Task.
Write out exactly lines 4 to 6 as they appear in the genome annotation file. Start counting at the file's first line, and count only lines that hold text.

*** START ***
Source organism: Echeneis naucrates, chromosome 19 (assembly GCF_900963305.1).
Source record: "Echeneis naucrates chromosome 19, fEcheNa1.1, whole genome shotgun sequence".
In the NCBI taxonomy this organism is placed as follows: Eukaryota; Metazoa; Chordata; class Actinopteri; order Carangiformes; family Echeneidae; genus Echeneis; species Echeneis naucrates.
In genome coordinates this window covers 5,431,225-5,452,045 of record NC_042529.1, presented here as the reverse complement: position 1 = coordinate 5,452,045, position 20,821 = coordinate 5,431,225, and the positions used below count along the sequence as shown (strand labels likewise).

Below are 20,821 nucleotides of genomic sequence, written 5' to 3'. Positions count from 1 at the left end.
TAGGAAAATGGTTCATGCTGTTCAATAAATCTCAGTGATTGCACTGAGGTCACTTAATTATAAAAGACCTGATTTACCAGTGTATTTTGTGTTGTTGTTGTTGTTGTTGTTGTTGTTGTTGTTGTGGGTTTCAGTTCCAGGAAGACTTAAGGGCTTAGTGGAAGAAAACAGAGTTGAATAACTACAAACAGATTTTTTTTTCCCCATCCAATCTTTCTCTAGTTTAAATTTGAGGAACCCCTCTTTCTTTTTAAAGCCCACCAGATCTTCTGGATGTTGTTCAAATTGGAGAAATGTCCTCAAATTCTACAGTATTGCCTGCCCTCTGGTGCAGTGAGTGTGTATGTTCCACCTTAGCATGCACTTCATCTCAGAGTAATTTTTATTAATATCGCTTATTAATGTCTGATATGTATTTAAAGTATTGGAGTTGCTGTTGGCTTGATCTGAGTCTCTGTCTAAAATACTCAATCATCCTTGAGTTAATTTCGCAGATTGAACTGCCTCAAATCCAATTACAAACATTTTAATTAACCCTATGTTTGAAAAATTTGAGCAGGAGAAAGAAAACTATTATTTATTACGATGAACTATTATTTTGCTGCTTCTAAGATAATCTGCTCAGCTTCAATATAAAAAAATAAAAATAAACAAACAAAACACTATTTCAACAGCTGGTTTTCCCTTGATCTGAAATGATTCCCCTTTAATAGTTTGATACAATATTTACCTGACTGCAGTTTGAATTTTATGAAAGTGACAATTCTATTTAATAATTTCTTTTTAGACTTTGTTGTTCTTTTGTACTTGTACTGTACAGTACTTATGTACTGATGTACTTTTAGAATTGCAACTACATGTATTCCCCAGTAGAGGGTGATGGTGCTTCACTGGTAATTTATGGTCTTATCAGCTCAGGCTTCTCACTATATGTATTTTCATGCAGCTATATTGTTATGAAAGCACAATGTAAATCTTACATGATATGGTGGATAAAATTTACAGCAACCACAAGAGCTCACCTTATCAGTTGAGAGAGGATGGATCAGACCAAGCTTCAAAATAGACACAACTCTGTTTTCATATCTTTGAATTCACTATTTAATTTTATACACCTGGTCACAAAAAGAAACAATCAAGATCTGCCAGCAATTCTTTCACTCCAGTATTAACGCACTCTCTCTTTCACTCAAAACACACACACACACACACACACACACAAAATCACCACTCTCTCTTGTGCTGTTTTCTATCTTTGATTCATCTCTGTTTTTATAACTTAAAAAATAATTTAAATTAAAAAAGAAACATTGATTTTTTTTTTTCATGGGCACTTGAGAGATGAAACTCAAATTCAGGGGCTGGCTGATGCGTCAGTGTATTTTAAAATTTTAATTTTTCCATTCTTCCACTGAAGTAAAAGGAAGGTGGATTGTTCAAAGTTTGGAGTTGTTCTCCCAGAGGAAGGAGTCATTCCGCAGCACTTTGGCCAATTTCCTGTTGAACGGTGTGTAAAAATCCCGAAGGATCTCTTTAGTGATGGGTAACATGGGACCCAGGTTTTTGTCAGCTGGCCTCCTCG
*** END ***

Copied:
In genome coordinates this window covers 5,431,225-5,452,045 of record NC_042529.1, presented here as the reverse complement: position 1 = coordinate 5,452,045, position 20,821 = coordinate 5,431,225, and the positions used below count along the sequence as shown (strand labels likewise).

Below are 20,821 nucleotides of genomic sequence, written 5' to 3'. Positions count from 1 at the left end.
TAGGAAAATGGTTCATGCTGTTCAATAAATCTCAGTGATTGCACTGAGGTCACTTAATTATAAAAGACCTGATTTACCAGTGTATTTTGTGTTGTTGTTGTTGTTGTTGTTGTTGTTGTTGTTGTGGGTTTCAGTTCCAGGAAGACTTAAGGGCTTAGTGGAAGAAAACAGAGTTGAATAACTACAAACAGATTTTTTTTTCCCCATCCAATCTTTCTCTAGTTTAAATTTGAGGAACCCCTCTTTCTTTTTAAAGCCCACCAGATCTTCTGGATGTTGTTCAAATTGGAGAAATGTCCTCAAATTCTACAGTATTGCCTGCCCTCTGGTGCAGTGAGTGTGTATGTTCCACCTTAGCATGCACTTCATCTCAGAGTAATTTTTATTAATATCGCTTATTAATGTCTGATATGTATTTAAAGTATTGGAGTTGCTGTTGGCTTGATCTGAGTCTCTGTCTAAAATACTCAATCATCCTTGAGTTAATTTCGCAGATTGAACTGCCTCAAATCCAATTACAAACATTTTAATTAACCCTATGTTTGAAAAATTTGAGCAGGAGAAAGAAAACTATTATTTATTACGATGAACTATTATTTTGCTGCTTCTAAGATAATCTGCTCAGCTTCAATATAAAAAAATAAAAATAAACAAACAAAACACTATTTCAACAGCTGGTTTTCCCTTGATCTGAAATGATTCCCCTTTAATAGTTTGATACAATATTTACCTGACTGCAGTTTGAATTTTATGAAAGTGACAATTCTATTTAATAATTTCTTTTTAGACTTTGTTGTTCTTTTGTACTTGTACTGTACAGTACTTATGTACTGATGTACTTTTAGAATTGCAACTACATGTATTCCCCAGTAGAGGGTGATGGTGCTTCACTGGTAATTTATGGTCTTATCAGCTCAGGCTTCTCACTATATGTATTTTCATGCAGCTATATTGTTATGAAAGCACAATGTAAATCTTACATGATATGGTGGATAAAATTTACAGCAACCACAAGAGCTCACCTTATCAGTTGAGAGAGGATGGATCAGACCAAGCTTCAAAATAGACACAACTCTGTTTTCATATCTTTGAATTCACTATTTAATTTTATACACCTGGTCACAAAAAGAAACAATCAAGATCTGCCAGCAATTCTTTCACTCCAGTATTAACGCACTCTCTCTTTCACTCAAAACACACACACACACACACACACACACAAAATCACCACTCTCTCTTGTGCTGTTTTCTATCTTTGATTCATCTCTGTTTTTATAACTTAAAAAATAATTTAAATTAAAAAAGAAACATTGATTTTTTTTTTTCATGGGCACTTGAGAGATGAAACTCAAATTCAGGGGCTGGCTGATGCGTCAGTGTATTTTAAAATTTTAATTTTTCCATTCTTCCACTGAAGTAAAAGGAAGGTGGATTGTTCAAAGTTTGGAGTTGTTCTCCCAGAGGAAGGAGTCATTCCGCAGCACTTTGGCCAATTTCCTGTTGAACGGTGTGTAAAAATCCCGAAGGATCTCTTTAGTGATGGGTAACATGGGACCCAGGTTTTTGTCAGCTGGCCTCCTCG